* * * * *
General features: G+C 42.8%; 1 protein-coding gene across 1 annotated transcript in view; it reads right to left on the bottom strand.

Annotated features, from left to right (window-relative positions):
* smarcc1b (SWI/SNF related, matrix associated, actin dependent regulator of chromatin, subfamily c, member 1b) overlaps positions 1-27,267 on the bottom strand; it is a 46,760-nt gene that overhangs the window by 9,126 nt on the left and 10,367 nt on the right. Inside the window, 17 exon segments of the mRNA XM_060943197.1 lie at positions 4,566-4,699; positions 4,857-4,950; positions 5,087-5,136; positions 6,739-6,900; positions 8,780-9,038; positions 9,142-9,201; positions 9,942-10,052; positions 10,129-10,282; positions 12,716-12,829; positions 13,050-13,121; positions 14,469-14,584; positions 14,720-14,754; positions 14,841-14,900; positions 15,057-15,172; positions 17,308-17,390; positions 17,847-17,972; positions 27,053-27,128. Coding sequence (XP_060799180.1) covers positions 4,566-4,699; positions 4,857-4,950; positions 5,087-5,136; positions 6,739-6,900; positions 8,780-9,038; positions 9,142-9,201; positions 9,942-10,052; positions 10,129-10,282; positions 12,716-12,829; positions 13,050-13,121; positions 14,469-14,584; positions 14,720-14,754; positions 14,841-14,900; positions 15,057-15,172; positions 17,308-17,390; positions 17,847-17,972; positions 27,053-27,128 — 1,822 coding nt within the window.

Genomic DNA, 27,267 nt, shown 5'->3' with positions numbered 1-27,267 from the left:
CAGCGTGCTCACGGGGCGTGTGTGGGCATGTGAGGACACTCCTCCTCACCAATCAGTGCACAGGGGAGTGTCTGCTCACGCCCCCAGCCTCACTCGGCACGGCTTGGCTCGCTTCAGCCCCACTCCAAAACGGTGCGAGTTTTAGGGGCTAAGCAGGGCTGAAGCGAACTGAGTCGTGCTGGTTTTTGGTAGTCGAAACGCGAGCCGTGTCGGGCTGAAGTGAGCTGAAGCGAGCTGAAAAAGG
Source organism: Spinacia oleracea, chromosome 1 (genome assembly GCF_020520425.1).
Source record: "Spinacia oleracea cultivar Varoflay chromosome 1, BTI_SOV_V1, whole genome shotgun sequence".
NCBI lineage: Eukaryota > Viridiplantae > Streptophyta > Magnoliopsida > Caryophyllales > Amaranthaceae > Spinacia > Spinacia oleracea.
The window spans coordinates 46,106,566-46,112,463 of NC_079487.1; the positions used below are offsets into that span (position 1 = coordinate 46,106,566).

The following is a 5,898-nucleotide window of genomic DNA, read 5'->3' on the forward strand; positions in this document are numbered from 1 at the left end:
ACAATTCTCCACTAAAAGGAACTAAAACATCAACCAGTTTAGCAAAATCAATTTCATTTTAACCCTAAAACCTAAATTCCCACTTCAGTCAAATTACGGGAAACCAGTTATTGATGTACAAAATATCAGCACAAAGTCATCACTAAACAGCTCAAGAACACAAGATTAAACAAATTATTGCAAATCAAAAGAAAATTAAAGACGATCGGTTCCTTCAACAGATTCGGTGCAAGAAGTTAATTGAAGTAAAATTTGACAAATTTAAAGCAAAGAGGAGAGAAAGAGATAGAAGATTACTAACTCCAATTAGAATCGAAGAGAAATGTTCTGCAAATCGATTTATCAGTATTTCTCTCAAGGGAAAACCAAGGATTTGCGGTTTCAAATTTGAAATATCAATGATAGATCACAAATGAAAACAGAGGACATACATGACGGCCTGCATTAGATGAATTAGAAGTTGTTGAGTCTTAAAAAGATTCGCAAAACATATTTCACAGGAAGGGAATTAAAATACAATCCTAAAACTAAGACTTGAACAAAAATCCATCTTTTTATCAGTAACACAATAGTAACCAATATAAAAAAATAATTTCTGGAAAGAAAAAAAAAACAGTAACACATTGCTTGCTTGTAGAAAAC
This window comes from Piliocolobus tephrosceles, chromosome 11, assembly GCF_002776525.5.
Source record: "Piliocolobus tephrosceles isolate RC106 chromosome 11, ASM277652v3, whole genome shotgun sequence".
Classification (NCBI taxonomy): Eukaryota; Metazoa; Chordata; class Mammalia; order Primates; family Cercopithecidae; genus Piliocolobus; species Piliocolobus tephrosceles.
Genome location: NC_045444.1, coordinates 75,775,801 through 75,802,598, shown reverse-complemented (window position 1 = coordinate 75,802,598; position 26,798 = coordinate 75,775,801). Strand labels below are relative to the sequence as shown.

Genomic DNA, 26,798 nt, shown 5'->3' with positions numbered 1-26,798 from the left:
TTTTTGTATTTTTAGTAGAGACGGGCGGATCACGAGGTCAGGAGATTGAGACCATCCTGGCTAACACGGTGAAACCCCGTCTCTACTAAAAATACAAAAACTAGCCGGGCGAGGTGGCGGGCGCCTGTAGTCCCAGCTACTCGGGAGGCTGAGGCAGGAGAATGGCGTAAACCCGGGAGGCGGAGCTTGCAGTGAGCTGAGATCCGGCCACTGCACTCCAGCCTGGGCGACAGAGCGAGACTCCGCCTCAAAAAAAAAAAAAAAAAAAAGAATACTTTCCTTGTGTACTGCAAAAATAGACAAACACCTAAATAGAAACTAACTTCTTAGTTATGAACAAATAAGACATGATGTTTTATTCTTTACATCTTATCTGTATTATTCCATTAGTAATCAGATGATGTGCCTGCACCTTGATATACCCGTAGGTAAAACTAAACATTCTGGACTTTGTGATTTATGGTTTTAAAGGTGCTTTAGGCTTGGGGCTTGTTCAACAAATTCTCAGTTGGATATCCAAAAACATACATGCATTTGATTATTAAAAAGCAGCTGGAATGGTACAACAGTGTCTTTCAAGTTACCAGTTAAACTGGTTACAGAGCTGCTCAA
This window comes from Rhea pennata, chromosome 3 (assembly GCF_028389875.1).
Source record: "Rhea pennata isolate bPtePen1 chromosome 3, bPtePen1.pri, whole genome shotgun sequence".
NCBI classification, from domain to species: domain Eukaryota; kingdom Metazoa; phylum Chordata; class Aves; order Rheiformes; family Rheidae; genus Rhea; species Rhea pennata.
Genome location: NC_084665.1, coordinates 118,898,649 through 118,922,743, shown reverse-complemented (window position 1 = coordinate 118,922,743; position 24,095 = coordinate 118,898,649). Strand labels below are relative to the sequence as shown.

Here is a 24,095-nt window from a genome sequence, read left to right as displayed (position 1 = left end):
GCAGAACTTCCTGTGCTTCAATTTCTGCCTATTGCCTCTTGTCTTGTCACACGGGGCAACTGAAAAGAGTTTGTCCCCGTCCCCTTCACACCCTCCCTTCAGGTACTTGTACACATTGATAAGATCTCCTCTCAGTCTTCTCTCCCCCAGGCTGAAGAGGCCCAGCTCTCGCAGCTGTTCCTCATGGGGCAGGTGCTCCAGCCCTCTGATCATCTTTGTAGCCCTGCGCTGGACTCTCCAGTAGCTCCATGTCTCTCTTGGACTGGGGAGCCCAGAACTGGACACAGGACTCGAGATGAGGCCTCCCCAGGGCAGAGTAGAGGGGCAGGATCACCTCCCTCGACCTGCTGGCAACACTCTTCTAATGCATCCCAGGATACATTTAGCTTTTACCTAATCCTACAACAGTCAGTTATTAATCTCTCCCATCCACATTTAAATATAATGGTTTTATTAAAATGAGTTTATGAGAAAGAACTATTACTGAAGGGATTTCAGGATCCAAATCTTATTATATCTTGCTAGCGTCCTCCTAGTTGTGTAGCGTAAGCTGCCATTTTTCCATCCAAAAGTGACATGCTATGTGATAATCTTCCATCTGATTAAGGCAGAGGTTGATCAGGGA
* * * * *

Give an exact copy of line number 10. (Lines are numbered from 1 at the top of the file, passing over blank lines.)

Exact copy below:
The following is a 5,898-nucleotide window of genomic DNA, read 5'->3' on the forward strand; positions in this document are numbered from 1 at the left end: